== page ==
Stewardship / Resistance Scan for Nov 17, 2017

Primary care stewardship
;
No-touch superbug disinfection
;
Surgical antimicrobial prescribing

Hong Kong launches antibiotic stewardship efforts

Hong Kong's Centre for Health Protection (CHP) this week launched an Antibiotic Stewardship Program (ASP) in Primary Care and hospital guidelines on multidisciplinary prescribing as two key steps in rolling out the Hong Kong Strategy and Action Plan on Antimicrobial Resistance (AMR).

In a seminar on ASP in primary care and hospital settings to commemorate World Antibiotic Awareness Week, Dr Wong Ka-hing, CHP controller, said, "Optimising the use of antimicrobials is one key in controlling the emergence of AMR," according to a CHP press release. He added that primary care providers "play a pivotal role in tackling the AMR problem, not only by practising rational antibiotics prescription, but also educating and empowering patients on the safe use of antibiotics during clinical encounters." Ka-hing said the launch of the ASP and prescribing guidelines "provides comprehensive and updated clinical guidelines of infections for healthcare professionals in both the community and hospitals."

For the primary care ASP, an advisory group of experts has produced evidence-based guidance for acute pharyngitis (throat inflammation), acute uncomplicated cystitis (bladder inflammation) in women, and simple skin and other soft-tissue infections, with a goal of reducing unnecessary prescriptions. The advisors plan to formulate additional guidelines for other common infections.

The CHP has provided guidance notes on antibiotic use, educational materials for physicians, and other material on its ASP in Primary Care website.

The CHP, in collaboration with hospitals, two universities, and the Hong Kong Medical Association, has updated its hospital prescribing guidelines to make them more useful in reinforcing appropriate antimicrobial use and has added a new section on tuberculosis. The guidelines, interactive medical calculators, and easy-to-read antibiograms are available on a separate website.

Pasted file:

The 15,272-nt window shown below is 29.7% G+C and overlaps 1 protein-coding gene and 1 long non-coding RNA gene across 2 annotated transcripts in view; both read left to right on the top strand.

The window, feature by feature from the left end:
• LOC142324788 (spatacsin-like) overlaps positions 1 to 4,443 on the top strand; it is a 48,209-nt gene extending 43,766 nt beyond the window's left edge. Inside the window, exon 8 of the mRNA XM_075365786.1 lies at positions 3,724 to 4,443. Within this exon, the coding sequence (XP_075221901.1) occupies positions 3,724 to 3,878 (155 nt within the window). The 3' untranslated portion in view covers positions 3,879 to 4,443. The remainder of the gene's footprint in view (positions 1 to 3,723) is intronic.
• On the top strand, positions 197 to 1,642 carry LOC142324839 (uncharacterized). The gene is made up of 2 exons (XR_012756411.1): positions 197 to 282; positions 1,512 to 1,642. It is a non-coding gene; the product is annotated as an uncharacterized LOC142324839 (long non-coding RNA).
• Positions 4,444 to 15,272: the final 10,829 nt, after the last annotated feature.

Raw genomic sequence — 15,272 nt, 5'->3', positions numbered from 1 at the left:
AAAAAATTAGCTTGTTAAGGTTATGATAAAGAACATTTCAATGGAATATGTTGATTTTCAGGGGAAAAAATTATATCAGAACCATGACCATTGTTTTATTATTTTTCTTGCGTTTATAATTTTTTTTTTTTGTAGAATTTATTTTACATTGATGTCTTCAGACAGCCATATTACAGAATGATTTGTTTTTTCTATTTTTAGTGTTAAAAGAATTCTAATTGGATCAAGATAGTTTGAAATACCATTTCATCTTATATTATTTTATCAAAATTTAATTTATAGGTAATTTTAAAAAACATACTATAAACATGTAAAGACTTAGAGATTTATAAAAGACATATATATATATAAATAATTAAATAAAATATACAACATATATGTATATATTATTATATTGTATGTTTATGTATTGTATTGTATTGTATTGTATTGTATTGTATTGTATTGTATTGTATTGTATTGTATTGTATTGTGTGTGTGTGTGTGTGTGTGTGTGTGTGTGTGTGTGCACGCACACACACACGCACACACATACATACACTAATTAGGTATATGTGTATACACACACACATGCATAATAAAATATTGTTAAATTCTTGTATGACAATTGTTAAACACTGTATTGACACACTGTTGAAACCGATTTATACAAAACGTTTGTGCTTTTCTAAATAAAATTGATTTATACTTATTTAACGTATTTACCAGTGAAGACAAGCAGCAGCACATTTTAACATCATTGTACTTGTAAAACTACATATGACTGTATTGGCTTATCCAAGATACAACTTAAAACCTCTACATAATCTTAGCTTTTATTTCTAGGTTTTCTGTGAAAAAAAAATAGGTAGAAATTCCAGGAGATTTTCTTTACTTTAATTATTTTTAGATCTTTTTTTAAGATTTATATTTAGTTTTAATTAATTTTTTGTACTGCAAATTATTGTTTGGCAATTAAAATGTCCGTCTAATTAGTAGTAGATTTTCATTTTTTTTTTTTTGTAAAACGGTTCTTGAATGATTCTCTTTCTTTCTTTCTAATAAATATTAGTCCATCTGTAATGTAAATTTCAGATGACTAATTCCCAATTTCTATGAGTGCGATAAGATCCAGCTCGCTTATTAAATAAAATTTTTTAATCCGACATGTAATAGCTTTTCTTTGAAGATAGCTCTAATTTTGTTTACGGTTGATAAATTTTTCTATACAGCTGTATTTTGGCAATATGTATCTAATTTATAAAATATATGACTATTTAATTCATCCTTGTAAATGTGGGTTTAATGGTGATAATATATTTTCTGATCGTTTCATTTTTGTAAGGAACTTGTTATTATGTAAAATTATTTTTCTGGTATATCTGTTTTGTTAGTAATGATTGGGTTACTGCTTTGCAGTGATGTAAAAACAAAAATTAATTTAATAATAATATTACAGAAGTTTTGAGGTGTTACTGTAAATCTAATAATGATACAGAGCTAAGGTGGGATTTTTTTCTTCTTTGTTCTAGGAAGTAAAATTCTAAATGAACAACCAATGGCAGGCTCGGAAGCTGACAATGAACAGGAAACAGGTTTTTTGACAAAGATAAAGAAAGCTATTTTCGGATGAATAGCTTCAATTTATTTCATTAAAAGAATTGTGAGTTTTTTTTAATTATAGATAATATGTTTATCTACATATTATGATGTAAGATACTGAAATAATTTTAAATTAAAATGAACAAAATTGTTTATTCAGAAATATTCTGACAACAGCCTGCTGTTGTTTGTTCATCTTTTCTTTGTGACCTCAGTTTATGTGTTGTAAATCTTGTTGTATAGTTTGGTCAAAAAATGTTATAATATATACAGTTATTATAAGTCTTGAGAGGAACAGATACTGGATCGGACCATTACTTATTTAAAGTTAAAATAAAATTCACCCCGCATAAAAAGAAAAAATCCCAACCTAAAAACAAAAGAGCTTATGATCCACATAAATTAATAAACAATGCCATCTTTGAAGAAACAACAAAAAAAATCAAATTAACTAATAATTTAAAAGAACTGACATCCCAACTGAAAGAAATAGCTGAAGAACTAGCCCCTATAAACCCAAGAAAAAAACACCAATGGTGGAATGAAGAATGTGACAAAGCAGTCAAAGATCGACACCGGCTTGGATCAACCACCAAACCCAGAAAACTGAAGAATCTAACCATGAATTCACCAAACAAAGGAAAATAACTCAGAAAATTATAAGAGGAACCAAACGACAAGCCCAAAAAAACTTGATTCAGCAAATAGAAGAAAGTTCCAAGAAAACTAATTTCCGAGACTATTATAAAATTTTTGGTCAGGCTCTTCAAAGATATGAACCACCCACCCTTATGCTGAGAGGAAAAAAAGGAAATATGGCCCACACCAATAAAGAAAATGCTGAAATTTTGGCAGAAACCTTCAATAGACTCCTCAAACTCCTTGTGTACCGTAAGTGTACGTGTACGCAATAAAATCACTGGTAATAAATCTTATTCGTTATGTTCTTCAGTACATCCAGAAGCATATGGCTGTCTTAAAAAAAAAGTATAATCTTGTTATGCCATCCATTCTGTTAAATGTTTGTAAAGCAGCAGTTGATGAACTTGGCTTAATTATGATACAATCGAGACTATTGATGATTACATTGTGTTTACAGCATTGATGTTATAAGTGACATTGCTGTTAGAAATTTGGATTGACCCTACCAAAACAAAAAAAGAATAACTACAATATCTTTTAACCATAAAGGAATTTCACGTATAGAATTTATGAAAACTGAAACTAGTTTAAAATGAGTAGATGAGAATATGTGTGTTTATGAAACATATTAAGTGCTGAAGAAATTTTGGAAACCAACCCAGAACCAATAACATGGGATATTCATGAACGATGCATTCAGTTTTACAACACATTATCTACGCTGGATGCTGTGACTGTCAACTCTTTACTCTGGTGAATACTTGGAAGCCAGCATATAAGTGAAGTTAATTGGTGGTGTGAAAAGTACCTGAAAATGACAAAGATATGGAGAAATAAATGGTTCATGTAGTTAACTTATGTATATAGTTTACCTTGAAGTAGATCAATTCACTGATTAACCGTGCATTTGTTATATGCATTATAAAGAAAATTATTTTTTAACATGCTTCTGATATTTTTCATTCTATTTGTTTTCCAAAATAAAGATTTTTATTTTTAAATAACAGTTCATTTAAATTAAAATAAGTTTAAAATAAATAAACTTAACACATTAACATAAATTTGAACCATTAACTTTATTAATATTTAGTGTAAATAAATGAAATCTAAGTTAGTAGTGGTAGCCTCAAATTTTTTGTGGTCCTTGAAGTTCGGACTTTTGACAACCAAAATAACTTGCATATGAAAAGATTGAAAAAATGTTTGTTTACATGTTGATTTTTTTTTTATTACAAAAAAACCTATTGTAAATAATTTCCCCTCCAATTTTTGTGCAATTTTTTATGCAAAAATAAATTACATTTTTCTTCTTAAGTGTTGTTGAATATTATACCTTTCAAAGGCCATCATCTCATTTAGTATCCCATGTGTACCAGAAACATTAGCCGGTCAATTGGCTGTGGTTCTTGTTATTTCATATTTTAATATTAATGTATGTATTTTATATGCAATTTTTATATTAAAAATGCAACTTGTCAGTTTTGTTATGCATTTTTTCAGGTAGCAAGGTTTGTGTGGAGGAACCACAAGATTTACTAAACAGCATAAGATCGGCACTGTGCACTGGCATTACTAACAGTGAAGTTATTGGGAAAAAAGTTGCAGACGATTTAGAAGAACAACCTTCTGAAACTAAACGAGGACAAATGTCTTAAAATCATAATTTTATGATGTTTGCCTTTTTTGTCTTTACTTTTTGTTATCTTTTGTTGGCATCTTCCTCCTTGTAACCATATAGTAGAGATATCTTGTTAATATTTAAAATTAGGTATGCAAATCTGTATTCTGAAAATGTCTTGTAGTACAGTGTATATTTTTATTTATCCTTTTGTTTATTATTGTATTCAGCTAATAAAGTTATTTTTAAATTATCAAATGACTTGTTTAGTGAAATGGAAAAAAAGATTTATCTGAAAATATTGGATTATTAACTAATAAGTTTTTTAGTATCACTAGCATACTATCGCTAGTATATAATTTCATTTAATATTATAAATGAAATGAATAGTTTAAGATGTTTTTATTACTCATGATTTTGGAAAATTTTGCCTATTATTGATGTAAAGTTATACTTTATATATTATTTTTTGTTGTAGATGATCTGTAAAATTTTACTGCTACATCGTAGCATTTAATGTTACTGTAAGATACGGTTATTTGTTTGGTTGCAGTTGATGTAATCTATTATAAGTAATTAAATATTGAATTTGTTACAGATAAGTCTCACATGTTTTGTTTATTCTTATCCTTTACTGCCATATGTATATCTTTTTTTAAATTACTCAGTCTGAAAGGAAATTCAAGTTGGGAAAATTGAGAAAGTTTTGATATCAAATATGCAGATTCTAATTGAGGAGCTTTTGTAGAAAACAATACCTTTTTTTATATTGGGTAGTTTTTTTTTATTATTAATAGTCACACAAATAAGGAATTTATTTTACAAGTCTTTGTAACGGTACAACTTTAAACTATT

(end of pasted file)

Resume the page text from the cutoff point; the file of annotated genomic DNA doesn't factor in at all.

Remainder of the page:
Nov 13 Hong Kong CHP news release

 

Studies show positive effect of no-touch disinfection on C difficile

No-touch disinfection methods may be effective against Clostridium difficile and other AMR bacteria, according to two studies yesterday in Infection Control & Hospital Epidemiology.

In the first paper, Iowa researchers conducted a meta-analysis involving 20 studies that involved either ultraviolet light (UVL; 13 studies) or aerosolized hydrogen peroxide (AHP; 7 studies) to decontaminate hospital rooms.

Their pooled analysis of the UVL studies showed statistically significant reductions in C difficile and vancomycin-resistant enterococci infections but not for methicillin-resistant Staphylococcus aureus (MRSA) or gram-negative multidrug-resistant pathogens. Analysis of AHP data revealed only a statistically nonsignificant drop in C difficile infections.
Nov 16 Infect Control Hosp Epidemiol meta-analysis

In the second study, investigators at University College London Hospitals compared the effects of manual disinfection and of AHP on C difficile contamination at various hospital locations.

Over the course of a year, the team sampled 2,529 sites in 146 rooms and 44 bays. They found C difficile on 131 of 572 surfaces (22.9%) before cleaning, on 105 of 959 surfaces (10.6%) after manual cleaning, and on 43 of 967 surfaces (4.4%) after AHP disinfection. The bacterium persisted most frequently on floor corners (97 of 334; 29.0%) after disinfection.

The researchers also noted that feedback of results did not lead to lower C difficile rates after manual cleaning.
Nov 16 Infect Control Hosp Epidemiol study

 

Australia survey cites frequent poor surgical antimicrobial prescribing

In another report during World Antibiotic Awareness Week, the Australian Commission on Safety and Quality in Health Care (ACSQHS) released updated data on surgical use of antimicrobials that highlighted up to a 60% rate of inappropriate prescribing, depending on the situation.

Citing 2016 data, the ACSQHS said 50.5% of antimicrobials administered preventively before or during surgery (prophylactic use) were deemed appropriate, while 43.4% had at least one inappropriate prescribing element. When procedural antimicrobials were prescribed, 46.1% were compliant with national guidelines, 8.3% were compliant with local guidelines, and 38.3% were not compliant with any guidelines. The most common reason for inappropriate procedural antimicrobial prescribing (45.7% of the instances) was incorrect timing.

Post-operative antimicrobials, in contrast, were prescribed appropriately 38.7% of the time, whereas 59.9% had at least one inappropriate prescribing element.

The report cites four areas of potential improvement:

  • Documentation of incision time and administration time for antimicrobials
  • Compliance with guidelines for surgical antimicrobial prophylaxis
  • Timing of procedural antimicrobial administration
  • Duration of therapy for post-procedural antimicrobials, when required

The authors of the report conclude, "As the use of antimicrobials for surgical prophylaxis has been demonstrated to be suboptimal, and antimicrobials are used for longer than necessary in this setting, the Commission will continue to work with the Royal Australasian College of Surgeons to develop guidance in this area."
Nov 16 ACSQHS report

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